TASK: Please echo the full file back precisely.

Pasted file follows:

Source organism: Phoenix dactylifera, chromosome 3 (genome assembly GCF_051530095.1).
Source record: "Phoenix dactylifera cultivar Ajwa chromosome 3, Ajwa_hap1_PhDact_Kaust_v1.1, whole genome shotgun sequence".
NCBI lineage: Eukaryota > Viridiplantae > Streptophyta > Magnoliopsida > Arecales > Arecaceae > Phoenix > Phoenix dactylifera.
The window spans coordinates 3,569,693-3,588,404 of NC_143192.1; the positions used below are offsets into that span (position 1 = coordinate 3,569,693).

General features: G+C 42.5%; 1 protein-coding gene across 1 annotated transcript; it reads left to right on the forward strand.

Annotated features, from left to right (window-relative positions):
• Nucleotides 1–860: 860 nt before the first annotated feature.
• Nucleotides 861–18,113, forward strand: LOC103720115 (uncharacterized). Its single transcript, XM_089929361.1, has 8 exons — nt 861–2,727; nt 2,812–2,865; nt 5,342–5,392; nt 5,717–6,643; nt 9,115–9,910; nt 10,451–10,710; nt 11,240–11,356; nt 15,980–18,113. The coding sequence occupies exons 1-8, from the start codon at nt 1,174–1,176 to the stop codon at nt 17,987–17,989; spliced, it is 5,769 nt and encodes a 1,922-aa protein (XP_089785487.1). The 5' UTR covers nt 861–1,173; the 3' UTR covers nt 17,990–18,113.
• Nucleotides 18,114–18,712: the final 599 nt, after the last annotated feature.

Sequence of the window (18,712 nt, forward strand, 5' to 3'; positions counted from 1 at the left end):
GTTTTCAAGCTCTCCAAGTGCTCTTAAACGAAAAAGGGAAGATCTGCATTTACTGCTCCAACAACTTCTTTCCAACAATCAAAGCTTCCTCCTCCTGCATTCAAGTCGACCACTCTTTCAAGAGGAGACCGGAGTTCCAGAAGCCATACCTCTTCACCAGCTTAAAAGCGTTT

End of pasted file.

Source organism: Phoenix dactylifera, chromosome 3 (genome assembly GCF_051530095.1).
Source record: "Phoenix dactylifera cultivar Ajwa chromosome 3, Ajwa_hap1_PhDact_Kaust_v1.1, whole genome shotgun sequence".
NCBI lineage: Eukaryota > Viridiplantae > Streptophyta > Magnoliopsida > Arecales > Arecaceae > Phoenix > Phoenix dactylifera.
The window spans coordinates 3,569,693-3,588,404 of NC_143192.1; the positions used below are offsets into that span (position 1 = coordinate 3,569,693).

General features: G+C 42.5%; 1 protein-coding gene across 1 annotated transcript; it reads left to right on the forward strand.

Annotated features, from left to right (window-relative positions):
• Nucleotides 1–860: 860 nt before the first annotated feature.
• Nucleotides 861–18,113, forward strand: LOC103720115 (uncharacterized). Its single transcript, XM_089929361.1, has 8 exons — nt 861–2,727; nt 2,812–2,865; nt 5,342–5,392; nt 5,717–6,643; nt 9,115–9,910; nt 10,451–10,710; nt 11,240–11,356; nt 15,980–18,113. The coding sequence occupies exons 1-8, from the start codon at nt 1,174–1,176 to the stop codon at nt 17,987–17,989; spliced, it is 5,769 nt and encodes a 1,922-aa protein (XP_089785487.1). The 5' UTR covers nt 861–1,173; the 3' UTR covers nt 17,990–18,113.
• Nucleotides 18,114–18,712: the final 599 nt, after the last annotated feature.

Sequence of the window (18,712 nt, forward strand, 5' to 3'; positions counted from 1 at the left end):
GTTTTCAAGCTCTCCAAGTGCTCTTAAACGAAAAAGGGAAGATCTGCATTTACTGCTCCAACAACTTCTTTCCAACAATCAAAGCTTCCTCCTCCTGCATTCAAGTCGACCACTCTTTCAAGAGGAGACCGGAGTTCCAGAAGCCATACCTCTTCACCAGCTTAAAAGCGTTT